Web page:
Today I’m blogging about the E-word.
You know, that ability to see things from another point of view. To understand and at least temporarily share someone else’s feelings, even if that someone else is outwardly very different from yourself. A lot has happened recently. Parents jerked through social media because a mother dared to be less than perfect at the Cincinnati zoo. A convicted rapist earning a six-month sentence in spite of the impassioned statement from his victim. And many people still unwilling to put even the slightest restrictions on guns in spite of the massacre of 49 innocents in Orlando (which some people who have dared to call themselves Christian ministers have actually celebrated) and the most recent accidental shooting death of a child by his sibling.
When people can’t feel empathy they too often end up pouring on the blame. Because if a victim is somehow to blame for what happened, if it isn’t random or otherwise completely undeserved, then they are safe. Nothing like that will ever happen to them. Empathy involves compassion and caring and the realization that “there but for the grace of God…”
I have a quote from Purple Heart recipient Charlene Lauderdale, a retired master sergeant in the United States Air Force. She was also born with both female and male anatomy. After living most of her life as a man, she is now legally a woman faced with all the challenges the transition represents. Instead of the walk a mile in someone else’s shoes cliche, I will use her words:
You never know until you step up to the plate and swing at the ball coming at you.
See, it’s not about feeling sympathy or approval. It’s about understanding.
Last year at one of my adult Sunday School class sessions, the subject of Ferguson Missouri and the Michael Brown came up. One member of the group made a statement saying he could never understand how anyone could ever try to hit a police officer for any reason.
I’m not going to pretend I know the right or wrong or the final truth about thing that have happened or are happening around the United States, or the world for that matter. But I know that anyone content to sit in a comfortable chair, drink coffee and say “I’ll never understand” and let that be the end of things, lacks something. They don’t have the ability–or the desire–to consider the possibility that other individuals might look at the world and see something different, even hostile and fearsome.
Then I saw a call from a teacher looking for books to use with her elementary classes, books specifically designed to help teach kids empathy. I told her that all she needed was to get any book written by someone who is different from them about people different from them. Anyone who lives in a different social class, race, ethnicity, religion, ability level or even physical location. Hand them books that show these characters facing all kinds of life challenges. Let the kids step through the book like they would open a door and feel the character’s motives, issues, thoughts, goals and emotions. Experience their sorrows and triumphs. Become someone different from themselves.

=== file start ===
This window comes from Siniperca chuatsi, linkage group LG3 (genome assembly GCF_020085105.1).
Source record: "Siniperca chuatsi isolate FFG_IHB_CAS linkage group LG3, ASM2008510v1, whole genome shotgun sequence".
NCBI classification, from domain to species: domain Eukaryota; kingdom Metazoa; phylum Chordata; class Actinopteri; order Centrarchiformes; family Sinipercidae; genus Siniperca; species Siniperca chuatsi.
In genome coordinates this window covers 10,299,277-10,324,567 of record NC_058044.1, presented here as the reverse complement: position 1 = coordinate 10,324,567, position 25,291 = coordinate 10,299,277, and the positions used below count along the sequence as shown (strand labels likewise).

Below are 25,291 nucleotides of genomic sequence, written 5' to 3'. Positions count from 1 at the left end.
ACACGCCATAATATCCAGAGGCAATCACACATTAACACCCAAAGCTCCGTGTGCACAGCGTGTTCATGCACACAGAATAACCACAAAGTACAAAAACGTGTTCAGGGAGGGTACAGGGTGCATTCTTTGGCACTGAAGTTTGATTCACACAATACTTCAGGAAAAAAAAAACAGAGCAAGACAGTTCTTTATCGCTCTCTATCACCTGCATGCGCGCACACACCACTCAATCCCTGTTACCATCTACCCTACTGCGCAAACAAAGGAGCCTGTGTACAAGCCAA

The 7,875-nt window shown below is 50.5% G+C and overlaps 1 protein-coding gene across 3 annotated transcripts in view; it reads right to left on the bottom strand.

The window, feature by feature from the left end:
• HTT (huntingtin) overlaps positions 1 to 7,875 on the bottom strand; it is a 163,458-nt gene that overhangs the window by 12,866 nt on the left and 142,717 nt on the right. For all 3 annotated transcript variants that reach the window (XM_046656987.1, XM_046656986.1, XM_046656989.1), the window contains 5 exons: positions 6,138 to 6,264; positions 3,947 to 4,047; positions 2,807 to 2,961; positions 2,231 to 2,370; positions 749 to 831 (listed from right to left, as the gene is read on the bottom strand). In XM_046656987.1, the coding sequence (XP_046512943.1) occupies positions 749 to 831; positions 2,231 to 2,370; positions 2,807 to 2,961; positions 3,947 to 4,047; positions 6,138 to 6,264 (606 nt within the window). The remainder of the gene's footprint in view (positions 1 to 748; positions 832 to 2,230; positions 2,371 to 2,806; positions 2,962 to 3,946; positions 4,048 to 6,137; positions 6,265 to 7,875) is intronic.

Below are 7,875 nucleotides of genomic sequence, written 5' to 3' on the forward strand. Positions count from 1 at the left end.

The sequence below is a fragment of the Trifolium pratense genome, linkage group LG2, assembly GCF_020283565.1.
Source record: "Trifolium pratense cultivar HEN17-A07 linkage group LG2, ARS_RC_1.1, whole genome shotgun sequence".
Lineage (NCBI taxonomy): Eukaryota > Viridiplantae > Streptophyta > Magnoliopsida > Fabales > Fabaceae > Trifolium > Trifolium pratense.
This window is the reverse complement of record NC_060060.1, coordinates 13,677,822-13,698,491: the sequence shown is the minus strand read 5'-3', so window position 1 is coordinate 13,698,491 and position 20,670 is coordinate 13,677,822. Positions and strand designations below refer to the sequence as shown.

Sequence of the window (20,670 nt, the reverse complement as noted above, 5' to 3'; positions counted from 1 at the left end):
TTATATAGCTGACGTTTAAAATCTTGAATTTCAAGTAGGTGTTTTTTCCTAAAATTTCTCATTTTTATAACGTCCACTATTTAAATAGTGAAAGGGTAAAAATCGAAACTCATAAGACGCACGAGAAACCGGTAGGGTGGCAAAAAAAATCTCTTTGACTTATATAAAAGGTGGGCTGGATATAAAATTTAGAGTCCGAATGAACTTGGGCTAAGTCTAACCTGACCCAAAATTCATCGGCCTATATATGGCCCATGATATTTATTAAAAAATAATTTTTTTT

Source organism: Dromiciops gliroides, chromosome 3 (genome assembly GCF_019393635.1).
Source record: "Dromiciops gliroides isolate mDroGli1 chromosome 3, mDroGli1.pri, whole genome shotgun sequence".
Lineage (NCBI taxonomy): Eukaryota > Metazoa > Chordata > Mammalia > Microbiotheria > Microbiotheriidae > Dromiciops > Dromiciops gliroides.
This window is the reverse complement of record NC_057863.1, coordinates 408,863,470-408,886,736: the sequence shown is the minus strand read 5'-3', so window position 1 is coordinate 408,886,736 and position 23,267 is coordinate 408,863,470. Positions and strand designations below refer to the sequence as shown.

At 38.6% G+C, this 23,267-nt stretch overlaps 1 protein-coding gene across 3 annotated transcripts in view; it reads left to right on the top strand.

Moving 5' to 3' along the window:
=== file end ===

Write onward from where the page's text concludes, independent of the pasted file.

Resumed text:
A good book can be the perfect empathy training ground. Cognitive psychologist Keith Oatley has said:
…reading more fiction enables you to understand other people better. Fiction is about exploring a range of circumstances and interactions and characters you’re likely to meet. Fiction is not a description of ordinary life; it’s a simulation. …fiction tells us what can happen, which can stretch our moral imaginations…
Fiction allows our minds to occupy another space, another body. Unfortunately, too many of us waste the opportunity and only read books about people who are like ourselves. We take a big, diverse world and make it small with book after book about people who are basically the same: white, middle class or wealthy, primarily suburban. Little or no empathy for someone outside your current circle of knowledge is required or promoted and opportunities are lost.
I believe that books featuring Heroes or Heroines from all places and walks of life can have stories that bring something to enrich us all. That characters who are neither rich nor middle class can share their form of the universal story with readers, and in the process, enhance the readers’ lives. Those books can teach readers they do not have to condone an individual’s actions, but that understanding is the path toward a better future.
If you don’t think representation is important to kids, just look at this video:
That’s why I write diverse books, and put my heart and soul into the effort to create both a sympathetic and accurate depiction of characters from various cultures and backgrounds. It’s also why I teach a class for writers who want to write about characters that are different from themselves.
It’s not an easy task. If done wrong, an author can do immeasurable harm to readers of all backgrounds and may promote stereotypes. Their words can the concept of empathy if their readers end up feeling, “Everyone knows that’s what those people are like.” And people from the group can feel victimized when seeing themselves portrayed as a caricature.
My class is for authors who want to do the work needed to do a good job understanding and portraying someone else. And, in the process, developing more than a little empathy themselves.
I want to thank you for reading this long-winded blog post.
If you can handle more, consider taking my online class, Adding The Spice Of Diversity To Your Writing class being held in July 2016.